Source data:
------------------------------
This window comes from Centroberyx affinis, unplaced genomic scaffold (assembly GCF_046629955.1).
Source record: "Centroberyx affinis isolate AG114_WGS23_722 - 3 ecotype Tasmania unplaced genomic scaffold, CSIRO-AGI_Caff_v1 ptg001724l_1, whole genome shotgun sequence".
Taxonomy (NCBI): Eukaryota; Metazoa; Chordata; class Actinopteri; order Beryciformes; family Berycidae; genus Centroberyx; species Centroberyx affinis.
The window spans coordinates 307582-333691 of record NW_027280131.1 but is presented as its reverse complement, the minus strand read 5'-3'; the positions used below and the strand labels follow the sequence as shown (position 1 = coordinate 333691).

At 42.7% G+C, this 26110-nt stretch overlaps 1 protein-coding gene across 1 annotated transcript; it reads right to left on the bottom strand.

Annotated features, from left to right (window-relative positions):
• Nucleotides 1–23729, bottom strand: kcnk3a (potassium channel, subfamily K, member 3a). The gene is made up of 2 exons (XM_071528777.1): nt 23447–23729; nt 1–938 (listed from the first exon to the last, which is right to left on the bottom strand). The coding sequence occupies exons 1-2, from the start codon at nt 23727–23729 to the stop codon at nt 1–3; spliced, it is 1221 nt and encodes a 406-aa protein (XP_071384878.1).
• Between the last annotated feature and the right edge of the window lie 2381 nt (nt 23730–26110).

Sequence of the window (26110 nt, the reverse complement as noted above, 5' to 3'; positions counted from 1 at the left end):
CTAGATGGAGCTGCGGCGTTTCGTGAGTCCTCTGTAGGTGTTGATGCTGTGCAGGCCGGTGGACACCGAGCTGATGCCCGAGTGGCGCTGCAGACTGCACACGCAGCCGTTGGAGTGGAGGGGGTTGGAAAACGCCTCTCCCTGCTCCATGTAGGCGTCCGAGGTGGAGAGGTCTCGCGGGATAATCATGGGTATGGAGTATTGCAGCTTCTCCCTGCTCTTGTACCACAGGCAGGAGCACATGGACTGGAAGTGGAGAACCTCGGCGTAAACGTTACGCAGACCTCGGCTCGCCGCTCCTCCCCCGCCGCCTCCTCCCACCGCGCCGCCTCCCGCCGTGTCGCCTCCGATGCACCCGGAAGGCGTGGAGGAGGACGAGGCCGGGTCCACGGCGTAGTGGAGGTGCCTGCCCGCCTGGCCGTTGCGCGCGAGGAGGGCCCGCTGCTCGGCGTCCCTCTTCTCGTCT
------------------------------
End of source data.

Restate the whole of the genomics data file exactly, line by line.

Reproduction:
This window comes from Centroberyx affinis, unplaced genomic scaffold (assembly GCF_046629955.1).
Source record: "Centroberyx affinis isolate AG114_WGS23_722 - 3 ecotype Tasmania unplaced genomic scaffold, CSIRO-AGI_Caff_v1 ptg001724l_1, whole genome shotgun sequence".
Taxonomy (NCBI): Eukaryota; Metazoa; Chordata; class Actinopteri; order Beryciformes; family Berycidae; genus Centroberyx; species Centroberyx affinis.
The window spans coordinates 307582-333691 of record NW_027280131.1 but is presented as its reverse complement, the minus strand read 5'-3'; the positions used below and the strand labels follow the sequence as shown (position 1 = coordinate 333691).

At 42.7% G+C, this 26110-nt stretch overlaps 1 protein-coding gene across 1 annotated transcript; it reads right to left on the bottom strand.

Annotated features, from left to right (window-relative positions):
• Nucleotides 1–23729, bottom strand: kcnk3a (potassium channel, subfamily K, member 3a). The gene is made up of 2 exons (XM_071528777.1): nt 23447–23729; nt 1–938 (listed from the first exon to the last, which is right to left on the bottom strand). The coding sequence occupies exons 1-2, from the start codon at nt 23727–23729 to the stop codon at nt 1–3; spliced, it is 1221 nt and encodes a 406-aa protein (XP_071384878.1).
• Between the last annotated feature and the right edge of the window lie 2381 nt (nt 23730–26110).

Sequence of the window (26110 nt, the reverse complement as noted above, 5' to 3'; positions counted from 1 at the left end):
CTAGATGGAGCTGCGGCGTTTCGTGAGTCCTCTGTAGGTGTTGATGCTGTGCAGGCCGGTGGACACCGAGCTGATGCCCGAGTGGCGCTGCAGACTGCACACGCAGCCGTTGGAGTGGAGGGGGTTGGAAAACGCCTCTCCCTGCTCCATGTAGGCGTCCGAGGTGGAGAGGTCTCGCGGGATAATCATGGGTATGGAGTATTGCAGCTTCTCCCTGCTCTTGTACCACAGGCAGGAGCACATGGACTGGAAGTGGAGAACCTCGGCGTAAACGTTACGCAGACCTCGGCTCGCCGCTCCTCCCCCGCCGCCTCCTCCCACCGCGCCGCCTCCCGCCGTGTCGCCTCCGATGCACCCGGAAGGCGTGGAGGAGGACGAGGCCGGGTCCACGGCGTAGTGGAGGTGCCTGCCCGCCTGGCCGTTGCGCGCGAGGAGGGCCCGCTGCTCGGCGTCCCTCTTCTCGTCT